Each candidate for a Ph.D. degree shall register for CE 701(301)-702(302) for at least two academic years. If the candidate previously completed one year of the Colloquium as part of the Duke M.S. degree requirement, then only one additional year of seminar attendance is required. All Ph.D. candidates are expected to present at least one seminar on their research. This seminar does not replace the oral defense of the dissertation and should be scheduled at the request of the advisor, in coordination with the student and Director of Graduate Studies.
A degree candidate does not need to be registered in CE 701(301)-702(302) in the semester that he or she presents a seminar.
The faculty encourages all graduate students to attend as many Graduate Colloquium seminars as possible, as exposure to novel ideas, research methodologies, and results from broadly or even remotely related fields is enriching and stimulating and helps to develop a critical sense of what constitutes an effective presentation.
Students become Ph.D. candidates upon passing a Preliminary Examination, to be administered by their Ph.D. Committee. The Committee must be identified and approved by the Director of Graduate Studies and the Graduate School at least sixty days in advance of the examination. The purpose of this examination is to evaluate the student's qualifications to proceed with doctoral-level research. The two parts of the Preliminary Examination are discussed below:
Part 1: Research Proposal The student must submit a Research Proposal, in written form, to all members of the Ph.D. Committee. This document:
- Defines the objectives of the proposed research
- Includes a survey and analysis of pertinent literature, with a focus on what is apparently missing in the literature and the student's anticipated contributions
- Describes the research tasks to be completed including theory development, data collection, analysis, and documentation
- Suggests a schedule for completion of the research
The goal of this proposal is to successfully provide the groundwork for all future doctoral research. This Research Proposal should be made available for review by members of the Ph.D. Committee at least 7 days prior to the scheduled oral presentation.
Part 2: Oral Defense The student must provide an oral defense of the Research Proposal detailed in Part 1 above. This should take the form of an oral presentation given to all members of the Ph.D. Committee, with the presentation designed to take approximately half an hour. The Committee will evaluate the oral defense, as well as the student's readiness to undertake the proposed research.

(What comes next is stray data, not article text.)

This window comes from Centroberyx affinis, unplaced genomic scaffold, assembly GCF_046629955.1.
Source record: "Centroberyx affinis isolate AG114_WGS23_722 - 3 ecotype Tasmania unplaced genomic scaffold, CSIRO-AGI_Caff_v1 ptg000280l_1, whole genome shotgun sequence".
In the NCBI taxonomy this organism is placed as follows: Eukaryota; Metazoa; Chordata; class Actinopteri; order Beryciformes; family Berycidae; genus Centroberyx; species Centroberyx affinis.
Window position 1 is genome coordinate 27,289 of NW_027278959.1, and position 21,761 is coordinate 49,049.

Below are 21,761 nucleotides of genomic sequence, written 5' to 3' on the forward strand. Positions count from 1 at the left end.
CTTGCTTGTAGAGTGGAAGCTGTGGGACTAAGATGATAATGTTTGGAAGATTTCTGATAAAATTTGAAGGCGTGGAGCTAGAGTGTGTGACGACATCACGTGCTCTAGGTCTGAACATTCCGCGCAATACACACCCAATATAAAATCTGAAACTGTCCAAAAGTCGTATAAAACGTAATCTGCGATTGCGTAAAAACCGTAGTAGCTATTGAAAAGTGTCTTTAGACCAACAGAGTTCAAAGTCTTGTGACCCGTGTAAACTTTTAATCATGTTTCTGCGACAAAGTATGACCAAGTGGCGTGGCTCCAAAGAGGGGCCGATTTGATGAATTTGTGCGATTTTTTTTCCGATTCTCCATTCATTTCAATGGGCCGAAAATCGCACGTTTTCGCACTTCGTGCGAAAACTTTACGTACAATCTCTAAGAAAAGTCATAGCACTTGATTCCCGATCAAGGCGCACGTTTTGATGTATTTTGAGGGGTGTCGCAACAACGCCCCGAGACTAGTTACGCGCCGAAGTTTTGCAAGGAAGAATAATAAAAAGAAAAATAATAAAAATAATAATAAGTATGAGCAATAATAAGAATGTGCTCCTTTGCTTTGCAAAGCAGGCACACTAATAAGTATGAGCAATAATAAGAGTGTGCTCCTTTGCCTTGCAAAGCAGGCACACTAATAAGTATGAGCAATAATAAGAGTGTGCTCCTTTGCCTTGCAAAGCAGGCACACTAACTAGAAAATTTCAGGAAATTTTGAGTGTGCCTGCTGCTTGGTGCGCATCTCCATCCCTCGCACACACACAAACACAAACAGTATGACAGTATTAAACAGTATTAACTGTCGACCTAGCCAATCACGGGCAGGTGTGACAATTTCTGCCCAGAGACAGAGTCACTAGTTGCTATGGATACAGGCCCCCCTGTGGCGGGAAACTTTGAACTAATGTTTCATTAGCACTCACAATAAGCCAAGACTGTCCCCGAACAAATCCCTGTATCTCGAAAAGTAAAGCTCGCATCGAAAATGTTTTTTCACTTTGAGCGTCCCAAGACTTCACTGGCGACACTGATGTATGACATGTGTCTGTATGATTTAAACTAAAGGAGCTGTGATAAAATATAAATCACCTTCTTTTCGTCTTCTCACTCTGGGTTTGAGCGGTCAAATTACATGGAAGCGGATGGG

The Ph.D. Committee will rely on both parts of the Preliminary Examination, as well as grades in graduate courses at Duke, to evaluate the student's potential to successfully complete the doctoral research program. The outcome of Part 2 of the Preliminary Examination is to be determined by vote of the members of the Ph.D. Committee. Only two outcomes are possible: 1) the student passes and may continue with the proposed doctoral research; and 2) the student fails. Students who fail the exam may apply, with the consent of the Committee and the Director of Graduate Studies, for the privilege of a second examination to be taken no sooner than three months after the date of the first exam. Successful completion of the second exam requires the unanimous vote of all Ph.D. Committee members. Failure on the second examination renders the student ineligible to continue in the Ph.D. program.
All Ph.D. students must complete two semesters of a Teaching Assistantship (TA) prior to graduation. It is expected that the student will complete this requirement some time during his/her third (3) through eighth (8) semester. Teaching Assistantships will be assigned by the DGS based on the background and interests of the student and the current department needs. Teaching Assistantships are expected to require 10 hours per week on average and may involve such activities as organizing and leading discussion sections, grading homeworks and quizzes, assisting in the development of course materials, supervising laboratory sessions and so forth. The Pratt School of Engineering Teaching Assistant Training information is available online, and will be presented in a training session at least once a year.
The final examination is normally administered by the same committee as the preliminary exam, and successful defense of the dissertation requires at least four affirmative votes, including the affirmative vote of the dissertation advisor. A negative vote by the dissertation advisor means that the student fails. Note: Details concerning important dates and deadlines, format of the dissertation/thesis, filing of intention to graduate, committee approval, and additional details may be found in the Graduate Bulletin or at the Graduate School website.